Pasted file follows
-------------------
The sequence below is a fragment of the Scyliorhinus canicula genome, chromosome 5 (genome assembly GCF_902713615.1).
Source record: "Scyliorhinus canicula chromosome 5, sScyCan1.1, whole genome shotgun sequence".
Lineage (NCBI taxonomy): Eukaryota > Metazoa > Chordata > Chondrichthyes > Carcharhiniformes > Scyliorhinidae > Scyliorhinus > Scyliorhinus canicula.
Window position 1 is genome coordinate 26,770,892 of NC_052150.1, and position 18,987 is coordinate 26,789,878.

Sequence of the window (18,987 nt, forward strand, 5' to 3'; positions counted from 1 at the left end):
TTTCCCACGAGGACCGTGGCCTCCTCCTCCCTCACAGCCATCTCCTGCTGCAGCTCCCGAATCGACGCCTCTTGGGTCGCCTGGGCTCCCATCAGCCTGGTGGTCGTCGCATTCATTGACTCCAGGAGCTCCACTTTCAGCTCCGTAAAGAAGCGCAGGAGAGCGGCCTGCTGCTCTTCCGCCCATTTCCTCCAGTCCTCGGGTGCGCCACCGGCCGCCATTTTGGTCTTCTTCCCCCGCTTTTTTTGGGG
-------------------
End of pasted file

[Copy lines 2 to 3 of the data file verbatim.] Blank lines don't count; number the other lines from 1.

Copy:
Source record: "Scyliorhinus canicula chromosome 5, sScyCan1.1, whole genome shotgun sequence".
Lineage (NCBI taxonomy): Eukaryota > Metazoa > Chordata > Chondrichthyes > Carcharhiniformes > Scyliorhinidae > Scyliorhinus > Scyliorhinus canicula.